There aren’t many of them. In fact, where I live the University of South Australia’s Centre for Work + Life has research which shows 15% of working men work part time, while 52.7% of working women are in part time positions.
If we are serious about work life balance, dedicated to closing the gender pay gap and seeing women in leadership, and truly want to achieve gender equality in our workplaces, institutions, communities and our homes, we need more men putting their hand up and requesting part time work and we need bosses who are willing to role model flexible work practices as well as confidence to challenge the gender stereotypes which dictate that a man working part time would be less, well, manly.
Indeed, the University of South Australia’s Centre for Work + Life AWALi (Australian Work and Life index), released 3 August 2010, shows that “partnered men with children stand out as a group who are particularly likely to prefer fewer hours”.
I hate to say it, but it’s true, that until men are working part time, and our workplaces accept and adapt to a flexible regime and create job share and part time senior positions, it won’t be possible for women.
Bodies of research demonstrate that people with flexible work arrangements are more committed, more loyal, and more productive. Plenty of other research also shows us that people working part time actually work extra hours almost every week.
Our goal therefore should be to actually create part time positions; not just expect someone to squeeze a full time job in to part time hours.
It is a challenge. But when we meet this challenge we will see incredible cultural and structural change. And we will see this change at senior executive level within big business, and at the domestic level within households where women and men will more equitably share the caring and domestic roles.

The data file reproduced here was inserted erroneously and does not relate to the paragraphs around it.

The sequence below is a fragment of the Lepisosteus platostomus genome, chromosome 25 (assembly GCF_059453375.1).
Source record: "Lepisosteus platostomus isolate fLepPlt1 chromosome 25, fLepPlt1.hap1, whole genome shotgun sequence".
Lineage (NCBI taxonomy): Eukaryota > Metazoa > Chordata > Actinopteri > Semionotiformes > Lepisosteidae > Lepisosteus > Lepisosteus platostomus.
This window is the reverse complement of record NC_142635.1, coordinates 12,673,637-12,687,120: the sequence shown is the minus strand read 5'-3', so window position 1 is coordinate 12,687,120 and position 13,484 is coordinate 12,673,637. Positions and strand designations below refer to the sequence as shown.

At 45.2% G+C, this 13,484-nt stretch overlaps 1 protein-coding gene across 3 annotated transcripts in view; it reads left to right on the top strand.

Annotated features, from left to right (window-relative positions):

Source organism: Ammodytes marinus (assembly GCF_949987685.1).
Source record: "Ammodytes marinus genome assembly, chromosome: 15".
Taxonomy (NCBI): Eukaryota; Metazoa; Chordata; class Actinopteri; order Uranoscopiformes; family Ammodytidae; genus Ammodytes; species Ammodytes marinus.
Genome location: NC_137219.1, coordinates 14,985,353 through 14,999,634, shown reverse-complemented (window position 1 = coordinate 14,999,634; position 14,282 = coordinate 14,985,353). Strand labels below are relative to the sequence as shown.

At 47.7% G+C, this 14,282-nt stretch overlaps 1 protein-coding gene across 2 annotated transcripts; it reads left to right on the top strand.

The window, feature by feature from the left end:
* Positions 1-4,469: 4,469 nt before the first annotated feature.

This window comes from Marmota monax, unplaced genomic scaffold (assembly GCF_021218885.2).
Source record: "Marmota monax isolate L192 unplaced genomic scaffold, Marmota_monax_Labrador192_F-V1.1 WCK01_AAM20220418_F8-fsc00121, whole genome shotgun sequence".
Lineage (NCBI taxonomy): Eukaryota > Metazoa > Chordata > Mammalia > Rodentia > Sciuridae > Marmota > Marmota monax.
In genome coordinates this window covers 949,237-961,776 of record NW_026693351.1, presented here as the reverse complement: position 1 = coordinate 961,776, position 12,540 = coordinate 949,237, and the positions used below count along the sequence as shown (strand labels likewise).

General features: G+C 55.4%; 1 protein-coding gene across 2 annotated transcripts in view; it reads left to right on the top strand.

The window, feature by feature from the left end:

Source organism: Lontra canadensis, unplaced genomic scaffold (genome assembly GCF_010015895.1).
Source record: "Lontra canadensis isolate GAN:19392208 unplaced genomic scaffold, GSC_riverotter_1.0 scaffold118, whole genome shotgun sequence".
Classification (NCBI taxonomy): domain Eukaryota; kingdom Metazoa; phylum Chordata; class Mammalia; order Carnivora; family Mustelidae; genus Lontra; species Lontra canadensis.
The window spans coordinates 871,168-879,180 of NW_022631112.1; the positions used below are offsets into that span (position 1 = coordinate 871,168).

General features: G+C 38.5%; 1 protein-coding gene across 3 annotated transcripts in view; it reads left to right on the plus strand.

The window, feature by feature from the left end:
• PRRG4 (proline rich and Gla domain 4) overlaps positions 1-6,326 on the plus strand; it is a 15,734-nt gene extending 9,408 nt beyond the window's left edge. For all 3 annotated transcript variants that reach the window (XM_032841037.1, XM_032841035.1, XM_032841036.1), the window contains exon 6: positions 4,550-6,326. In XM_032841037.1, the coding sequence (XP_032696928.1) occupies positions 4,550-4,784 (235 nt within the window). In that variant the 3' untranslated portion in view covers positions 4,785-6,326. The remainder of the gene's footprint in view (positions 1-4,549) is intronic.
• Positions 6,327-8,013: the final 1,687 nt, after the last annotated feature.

So twenty years on from my own school yard protest to the Headmaster’s office, I find myself back at school now as my daughter has begun her first Term. She is the only girl in the class who has Ben 10 stickers on her lunch box and we support each other when other kids challenge her that it isn’t a ‘girl thing’.
She is as fiery and as determined as her mother, and she is the one who since the age of four has collected newspaper clippings of Julia Gillard. She was as excited as I was, and acutely aware, that she was our first woman Prime Minister.
We know that children often naturally or intentionally reject their parents’ politics, so I await to see what becomes of my daughter and son. But I am hopeful. When my daughter recently asked who I had interviewed for a position within a community organisation I volunteer for, I listed the three recognisably male names. Without taking a breath, she asked: “Where was the girl?”
Chelsea Lewis is Policy Officer at YWCA of Adelaide.
Damon Young has previously written a friday feminaust on feminist parenting. Check it out here and compare notes!